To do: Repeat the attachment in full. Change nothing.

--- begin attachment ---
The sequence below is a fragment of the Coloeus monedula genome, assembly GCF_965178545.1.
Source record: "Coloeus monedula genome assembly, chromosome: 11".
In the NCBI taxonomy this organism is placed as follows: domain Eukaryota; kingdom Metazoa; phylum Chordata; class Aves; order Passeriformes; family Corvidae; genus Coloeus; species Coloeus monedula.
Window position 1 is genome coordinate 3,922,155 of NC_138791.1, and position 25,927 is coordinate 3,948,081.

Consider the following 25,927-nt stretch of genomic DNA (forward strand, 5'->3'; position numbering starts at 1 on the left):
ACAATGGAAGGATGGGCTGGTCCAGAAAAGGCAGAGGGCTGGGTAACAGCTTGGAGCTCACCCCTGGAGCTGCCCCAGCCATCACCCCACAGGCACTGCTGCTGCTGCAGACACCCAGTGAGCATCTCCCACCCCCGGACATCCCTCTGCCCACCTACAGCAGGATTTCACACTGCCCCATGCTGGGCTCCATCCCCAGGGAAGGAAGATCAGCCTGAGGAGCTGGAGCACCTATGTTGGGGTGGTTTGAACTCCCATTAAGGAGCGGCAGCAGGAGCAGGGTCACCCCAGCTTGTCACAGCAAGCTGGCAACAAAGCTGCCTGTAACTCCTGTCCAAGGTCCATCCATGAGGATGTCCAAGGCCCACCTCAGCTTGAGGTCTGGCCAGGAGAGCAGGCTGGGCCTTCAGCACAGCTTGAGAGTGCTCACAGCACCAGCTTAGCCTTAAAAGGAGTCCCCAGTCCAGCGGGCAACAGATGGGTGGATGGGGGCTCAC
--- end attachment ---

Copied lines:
The sequence below is a fragment of the Coloeus monedula genome, assembly GCF_965178545.1.
Source record: "Coloeus monedula genome assembly, chromosome: 11".
In the NCBI taxonomy this organism is placed as follows: domain Eukaryota; kingdom Metazoa; phylum Chordata; class Aves; order Passeriformes; family Corvidae; genus Coloeus; species Coloeus monedula.
Window position 1 is genome coordinate 3,922,155 of NC_138791.1, and position 25,927 is coordinate 3,948,081.

Consider the following 25,927-nt stretch of genomic DNA (forward strand, 5'->3'; position numbering starts at 1 on the left):
ACAATGGAAGGATGGGCTGGTCCAGAAAAGGCAGAGGGCTGGGTAACAGCTTGGAGCTCACCCCTGGAGCTGCCCCAGCCATCACCCCACAGGCACTGCTGCTGCTGCAGACACCCAGTGAGCATCTCCCACCCCCGGACATCCCTCTGCCCACCTACAGCAGGATTTCACACTGCCCCATGCTGGGCTCCATCCCCAGGGAAGGAAGATCAGCCTGAGGAGCTGGAGCACCTATGTTGGGGTGGTTTGAACTCCCATTAAGGAGCGGCAGCAGGAGCAGGGTCACCCCAGCTTGTCACAGCAAGCTGGCAACAAAGCTGCCTGTAACTCCTGTCCAAGGTCCATCCATGAGGATGTCCAAGGCCCACCTCAGCTTGAGGTCTGGCCAGGAGAGCAGGCTGGGCCTTCAGCACAGCTTGAGAGTGCTCACAGCACCAGCTTAGCCTTAAAAGGAGTCCCCAGTCCAGCGGGCAACAGATGGGTGGATGGGGGCTCAC